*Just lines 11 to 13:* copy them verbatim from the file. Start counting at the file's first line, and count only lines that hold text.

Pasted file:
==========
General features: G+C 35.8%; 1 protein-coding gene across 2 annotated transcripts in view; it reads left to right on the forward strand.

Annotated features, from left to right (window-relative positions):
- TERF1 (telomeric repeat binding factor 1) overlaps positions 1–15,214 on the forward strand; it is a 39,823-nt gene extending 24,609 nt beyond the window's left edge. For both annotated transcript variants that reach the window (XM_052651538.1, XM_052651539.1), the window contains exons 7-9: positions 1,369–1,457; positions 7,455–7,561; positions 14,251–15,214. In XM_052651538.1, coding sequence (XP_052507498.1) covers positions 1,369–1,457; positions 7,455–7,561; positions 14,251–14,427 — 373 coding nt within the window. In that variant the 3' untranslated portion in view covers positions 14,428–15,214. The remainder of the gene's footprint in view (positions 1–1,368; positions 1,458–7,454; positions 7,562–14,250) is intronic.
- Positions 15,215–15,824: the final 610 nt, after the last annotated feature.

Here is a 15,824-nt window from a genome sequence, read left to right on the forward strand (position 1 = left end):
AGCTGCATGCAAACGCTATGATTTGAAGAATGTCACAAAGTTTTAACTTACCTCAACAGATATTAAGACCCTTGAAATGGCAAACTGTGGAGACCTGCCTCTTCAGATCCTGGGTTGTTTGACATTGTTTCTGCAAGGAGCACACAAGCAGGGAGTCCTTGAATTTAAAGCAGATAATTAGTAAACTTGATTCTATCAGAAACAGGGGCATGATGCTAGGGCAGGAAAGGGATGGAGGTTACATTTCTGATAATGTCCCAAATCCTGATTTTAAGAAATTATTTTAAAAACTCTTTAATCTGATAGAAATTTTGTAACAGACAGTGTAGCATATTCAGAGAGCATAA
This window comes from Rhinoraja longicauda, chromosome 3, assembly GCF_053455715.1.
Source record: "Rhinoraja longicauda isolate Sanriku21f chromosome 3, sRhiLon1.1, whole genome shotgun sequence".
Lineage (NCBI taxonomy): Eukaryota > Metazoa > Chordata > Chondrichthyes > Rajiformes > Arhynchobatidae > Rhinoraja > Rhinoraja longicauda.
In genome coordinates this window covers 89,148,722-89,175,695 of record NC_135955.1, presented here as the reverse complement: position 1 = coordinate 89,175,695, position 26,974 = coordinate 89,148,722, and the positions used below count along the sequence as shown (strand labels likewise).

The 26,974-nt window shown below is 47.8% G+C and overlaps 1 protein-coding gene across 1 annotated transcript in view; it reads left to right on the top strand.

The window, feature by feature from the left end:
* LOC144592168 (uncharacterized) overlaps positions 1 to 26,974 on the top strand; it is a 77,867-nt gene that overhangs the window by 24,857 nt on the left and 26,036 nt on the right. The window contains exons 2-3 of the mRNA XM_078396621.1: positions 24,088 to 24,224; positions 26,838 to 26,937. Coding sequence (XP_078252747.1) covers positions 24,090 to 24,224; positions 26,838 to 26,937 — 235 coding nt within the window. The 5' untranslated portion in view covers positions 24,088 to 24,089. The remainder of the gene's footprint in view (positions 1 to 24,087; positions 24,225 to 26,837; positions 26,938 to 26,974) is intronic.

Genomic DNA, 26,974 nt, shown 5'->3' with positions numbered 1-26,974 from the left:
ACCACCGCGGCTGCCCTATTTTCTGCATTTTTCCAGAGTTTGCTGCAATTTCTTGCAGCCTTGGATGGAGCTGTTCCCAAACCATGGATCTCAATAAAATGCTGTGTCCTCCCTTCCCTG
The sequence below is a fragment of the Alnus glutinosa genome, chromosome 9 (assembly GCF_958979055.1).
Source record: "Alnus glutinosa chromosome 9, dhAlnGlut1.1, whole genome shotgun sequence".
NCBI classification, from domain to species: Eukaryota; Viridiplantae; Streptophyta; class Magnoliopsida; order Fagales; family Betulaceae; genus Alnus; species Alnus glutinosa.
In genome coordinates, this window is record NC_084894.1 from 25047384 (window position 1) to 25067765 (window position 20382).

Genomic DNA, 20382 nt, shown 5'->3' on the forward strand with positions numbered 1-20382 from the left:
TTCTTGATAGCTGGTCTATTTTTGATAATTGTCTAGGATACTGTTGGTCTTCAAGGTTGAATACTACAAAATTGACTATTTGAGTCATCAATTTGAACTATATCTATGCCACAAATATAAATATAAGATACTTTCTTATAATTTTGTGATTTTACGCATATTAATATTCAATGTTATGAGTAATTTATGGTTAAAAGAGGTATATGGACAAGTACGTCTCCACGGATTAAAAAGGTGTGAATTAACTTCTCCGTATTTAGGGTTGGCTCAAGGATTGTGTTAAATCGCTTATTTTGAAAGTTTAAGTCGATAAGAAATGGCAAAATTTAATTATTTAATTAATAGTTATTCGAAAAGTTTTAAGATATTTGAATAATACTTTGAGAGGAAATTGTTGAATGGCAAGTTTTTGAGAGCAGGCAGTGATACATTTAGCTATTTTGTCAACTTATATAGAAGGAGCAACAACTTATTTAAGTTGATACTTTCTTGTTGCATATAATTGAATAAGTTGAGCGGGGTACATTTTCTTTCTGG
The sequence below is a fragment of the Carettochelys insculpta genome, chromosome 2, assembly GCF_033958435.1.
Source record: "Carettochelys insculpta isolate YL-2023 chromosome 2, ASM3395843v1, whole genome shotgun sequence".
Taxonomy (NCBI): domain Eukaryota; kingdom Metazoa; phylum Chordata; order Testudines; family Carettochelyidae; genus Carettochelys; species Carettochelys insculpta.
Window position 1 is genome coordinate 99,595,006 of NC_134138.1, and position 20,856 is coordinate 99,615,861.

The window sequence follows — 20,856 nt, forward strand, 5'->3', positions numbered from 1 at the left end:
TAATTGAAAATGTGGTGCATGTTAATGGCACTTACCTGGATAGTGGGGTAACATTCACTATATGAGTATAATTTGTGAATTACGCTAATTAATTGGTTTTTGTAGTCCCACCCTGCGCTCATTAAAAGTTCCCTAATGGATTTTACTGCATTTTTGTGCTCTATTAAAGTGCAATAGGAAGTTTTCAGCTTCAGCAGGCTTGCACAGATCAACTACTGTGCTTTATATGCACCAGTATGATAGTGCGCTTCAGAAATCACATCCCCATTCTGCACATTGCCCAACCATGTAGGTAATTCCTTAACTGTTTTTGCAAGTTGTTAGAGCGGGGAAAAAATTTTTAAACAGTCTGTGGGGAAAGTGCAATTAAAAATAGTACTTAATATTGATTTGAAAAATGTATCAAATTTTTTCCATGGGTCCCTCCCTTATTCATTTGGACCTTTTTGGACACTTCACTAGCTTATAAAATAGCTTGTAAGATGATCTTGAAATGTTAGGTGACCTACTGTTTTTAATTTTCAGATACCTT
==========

The 26,974-nt window shown below is 47.8% G+C and overlaps 1 protein-coding gene across 1 annotated transcript in view; it reads left to right on the top strand.

The window, feature by feature from the left end:
* LOC144592168 (uncharacterized) overlaps positions 1 to 26,974 on the top strand; it is a 77,867-nt gene that overhangs the window by 24,857 nt on the left and 26,036 nt on the right. The window contains exons 2-3 of the mRNA XM_078396621.1: positions 24,088 to 24,224; positions 26,838 to 26,937. Coding sequence (XP_078252747.1) covers positions 24,090 to 24,224; positions 26,838 to 26,937 — 235 coding nt within the window. The 5' untranslated portion in view covers positions 24,088 to 24,089. The remainder of the gene's footprint in view (positions 1 to 24,087; positions 24,225 to 26,837; positions 26,938 to 26,974) is intronic.